Body horror, game design and the grimbright future
During my conversation with Mike Pondsmith, two people ask him to sign artwork from the Cyberpunk pen and paper game that he created. He tells me “it never stops being weird”, the fact that people want his autograph, but he gets it. Cyberpunk is cool, it’s rebellion, it’s sticking an augmented finger to the system. And it’s not just an aesthetic.
“At core, unless you have the meaning behind the black leather and the neon, you lose what cyberpunk is. That’s the problem with getting Cyberpunk made as a videogame; people don’t get it. They think it’s about action heroes quipping as they take down corporations.” Over the years, Pondsmith has made deals with companies to bring Cyberpunk to PC but says he’s glad that those deals “crashed” because now the real deal has arrived. CD Projekt Red, the studio behind The Witcher and upcoming Cyberpunk 2077, “get it”. “They’re actual fans and they know stuff about Cyberpunk that I’ve forgotten.”
The future’s looking bright then, even through the obligatory shades. Read the rest of this entry »
Listen now or have a wretched existence
Bring out your ears, it’s the RPS podcast, the Electronic Wireless Show. Adam has returned from Gamelab in Barcelona and is ready to tell us all the hot goss about Arkane’s president leaving the studio (there’s not much) but also all the gamescience he acquired from RiME developer Raúl Rubio and Cyberpunk 2020 creator Mike Pondsmith. In the mean time, Brendan has been falling off airships and getting into disagreements with cloud hobos in floating island MMO Worlds Adrift, and Pip has been too busy to play things. The world is an accursed slum of injustice.
But there’s more! We also have a tougher-than-normal edition of our patch notes quiz, Patch Adam, and take some questions from readers. Listen now, your attention is our sustenance. Feed us. Feed us.
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Listen now or fall behind
Jingle jingle, it’s the RPS podcast, the Electronic Wireless Show. This week we discuss the ongoing Steam summer sale and bare our respective piles of shame. Editor-at-arms Graham also joins us to talk about spelunking roguelike Caveblazers, while Pip takes on the free-to-play Orcs Must Die! Unchained and Brendan marches on with The Witcher 3: Wild Hunt.
But wait! There’s also an interview with the creators of “roguevania” Dead Cells, and we take some questions from listeners too. But most importantly, we introduce some extra jingles from our music man, Jack. Come and listen, educate yourself.
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Design changes detailed
Gwent [official site] is both one of the best PC minigames and one of its best collectible card games. Its first version, playable in The Witcher 3, is a smart minigame fantastically integrated into an RPG. Its free-to-play standalone version, which recently entered open beta, is a brilliant reinvention of the game for a multiplayer, competitive setting. Rather than opting merely to give a great minigame its own .exe, developers CD Projekt Red have clearly re-evaluated the rules from the ground up, radically altering Gwent so it works by itself. Gwent has retained its identity in the transition but it has also become a game that’s fun to play with other humans.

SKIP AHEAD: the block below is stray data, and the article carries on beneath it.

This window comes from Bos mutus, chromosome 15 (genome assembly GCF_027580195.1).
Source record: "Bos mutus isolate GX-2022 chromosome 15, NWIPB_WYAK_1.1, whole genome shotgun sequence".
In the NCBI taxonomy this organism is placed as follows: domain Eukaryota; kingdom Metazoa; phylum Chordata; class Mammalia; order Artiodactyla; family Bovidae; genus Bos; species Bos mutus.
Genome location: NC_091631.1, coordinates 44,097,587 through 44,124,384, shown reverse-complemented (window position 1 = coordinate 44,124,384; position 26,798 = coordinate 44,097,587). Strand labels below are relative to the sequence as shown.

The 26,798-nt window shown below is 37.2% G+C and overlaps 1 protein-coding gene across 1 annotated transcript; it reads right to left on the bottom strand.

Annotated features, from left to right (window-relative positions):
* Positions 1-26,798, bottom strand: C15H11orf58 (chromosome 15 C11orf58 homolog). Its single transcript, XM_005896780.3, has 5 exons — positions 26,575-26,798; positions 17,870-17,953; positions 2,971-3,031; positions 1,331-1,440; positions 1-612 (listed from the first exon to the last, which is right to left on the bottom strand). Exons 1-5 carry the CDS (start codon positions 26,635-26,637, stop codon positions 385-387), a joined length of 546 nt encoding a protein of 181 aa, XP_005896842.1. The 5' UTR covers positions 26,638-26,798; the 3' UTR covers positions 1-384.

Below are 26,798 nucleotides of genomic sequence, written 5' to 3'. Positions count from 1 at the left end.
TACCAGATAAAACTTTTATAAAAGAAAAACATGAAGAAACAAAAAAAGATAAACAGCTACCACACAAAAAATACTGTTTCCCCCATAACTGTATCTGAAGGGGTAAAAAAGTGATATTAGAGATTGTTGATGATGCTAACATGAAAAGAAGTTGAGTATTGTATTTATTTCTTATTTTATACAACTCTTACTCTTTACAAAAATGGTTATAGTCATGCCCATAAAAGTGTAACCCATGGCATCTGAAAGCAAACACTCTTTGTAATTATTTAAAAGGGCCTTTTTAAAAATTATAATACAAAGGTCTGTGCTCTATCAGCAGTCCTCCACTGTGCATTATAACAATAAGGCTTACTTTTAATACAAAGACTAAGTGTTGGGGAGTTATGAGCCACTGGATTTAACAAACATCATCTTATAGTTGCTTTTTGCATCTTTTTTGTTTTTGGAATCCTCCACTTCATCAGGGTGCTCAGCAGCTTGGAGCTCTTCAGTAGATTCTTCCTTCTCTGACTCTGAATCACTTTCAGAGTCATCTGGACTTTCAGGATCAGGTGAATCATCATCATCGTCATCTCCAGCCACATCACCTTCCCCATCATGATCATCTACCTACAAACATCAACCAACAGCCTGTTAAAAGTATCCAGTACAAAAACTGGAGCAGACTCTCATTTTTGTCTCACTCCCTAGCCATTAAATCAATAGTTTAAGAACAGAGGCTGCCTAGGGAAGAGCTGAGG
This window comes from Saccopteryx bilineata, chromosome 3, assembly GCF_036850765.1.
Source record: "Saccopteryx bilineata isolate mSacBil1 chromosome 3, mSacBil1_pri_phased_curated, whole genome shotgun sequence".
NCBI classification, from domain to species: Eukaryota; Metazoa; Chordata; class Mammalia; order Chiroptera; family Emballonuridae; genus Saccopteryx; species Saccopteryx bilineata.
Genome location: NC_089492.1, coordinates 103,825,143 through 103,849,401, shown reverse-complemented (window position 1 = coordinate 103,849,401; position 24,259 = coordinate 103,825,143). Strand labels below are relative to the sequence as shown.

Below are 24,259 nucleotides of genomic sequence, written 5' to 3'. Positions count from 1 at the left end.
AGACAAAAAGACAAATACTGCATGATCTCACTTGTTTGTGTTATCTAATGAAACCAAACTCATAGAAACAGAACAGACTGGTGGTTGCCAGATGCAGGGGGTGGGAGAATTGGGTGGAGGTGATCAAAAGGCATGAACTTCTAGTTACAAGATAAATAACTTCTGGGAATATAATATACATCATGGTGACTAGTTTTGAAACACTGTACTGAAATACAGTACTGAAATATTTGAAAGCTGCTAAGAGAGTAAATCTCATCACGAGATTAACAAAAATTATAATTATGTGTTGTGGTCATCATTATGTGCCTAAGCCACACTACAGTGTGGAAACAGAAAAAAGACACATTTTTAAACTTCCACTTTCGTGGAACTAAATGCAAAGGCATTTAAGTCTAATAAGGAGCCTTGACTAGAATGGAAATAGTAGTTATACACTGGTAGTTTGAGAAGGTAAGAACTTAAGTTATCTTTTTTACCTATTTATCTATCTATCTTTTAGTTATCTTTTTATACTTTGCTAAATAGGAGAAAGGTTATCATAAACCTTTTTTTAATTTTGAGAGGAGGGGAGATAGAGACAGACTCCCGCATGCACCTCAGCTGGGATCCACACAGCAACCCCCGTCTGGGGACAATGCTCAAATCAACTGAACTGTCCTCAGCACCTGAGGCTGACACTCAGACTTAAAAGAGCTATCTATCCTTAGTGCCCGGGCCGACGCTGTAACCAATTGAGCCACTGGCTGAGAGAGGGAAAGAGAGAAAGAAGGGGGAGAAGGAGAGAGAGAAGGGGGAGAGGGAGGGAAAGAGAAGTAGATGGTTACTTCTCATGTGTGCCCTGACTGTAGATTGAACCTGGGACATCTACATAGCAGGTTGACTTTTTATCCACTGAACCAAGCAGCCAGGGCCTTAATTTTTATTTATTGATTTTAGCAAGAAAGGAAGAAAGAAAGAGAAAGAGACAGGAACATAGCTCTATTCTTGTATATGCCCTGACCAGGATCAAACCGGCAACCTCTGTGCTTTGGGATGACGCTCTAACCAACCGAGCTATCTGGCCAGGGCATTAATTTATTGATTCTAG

Gwent has evolved, and the continued existence of both versions provides a unique opportunity to ask how and why. Rarely do two games with the same structure and objectives exist side by side. It’s a terrific opportunity to investigate how Gwent has been adapted for its new purpose. Read the rest of this entry »
Taking the weather with me
A secret for you: I have not finished The Witcher 3, even though I think very highly of it. I do not believe that I will ever finish it, and the reason for that is the weather.
I’ve never uninstalled the game from my hard drive, but though I fire it up once every couple of months, I don’t progress. Read the rest of this entry »
What would Saint William Gibson do?
The raw material for CD Projekt’s next video game, Cyberpunk 2077 [official site] – and no, I don’t know its release date either – is a pen-and-paper RPG called Cyberpunk 2020. The game’s moving the timeline forward because reality is catching up and 2020 seems worryingly close. The tabletop RPG has done something similar – its original rules were published in 1988 and set in 2013, the second edition jumped forwards seven years, and there was a third edition set in the 2030s nobody talks about. (Just as long-running TV shows have a season fans disown, RPGs have their verboten edition.)
Cyberpunk 2077 is wisely going back to 2020 for inspiration. The most popular edition, it was detailed in a 250-page rulebook, over 30 supplements, two novels, and a card game. That’s a lot of source material, a solid base for launching wild speculations about the video game from. So let’s do that – while discussing what made Cyberpunk 2020 interesting in the first place. Read the rest of this entry »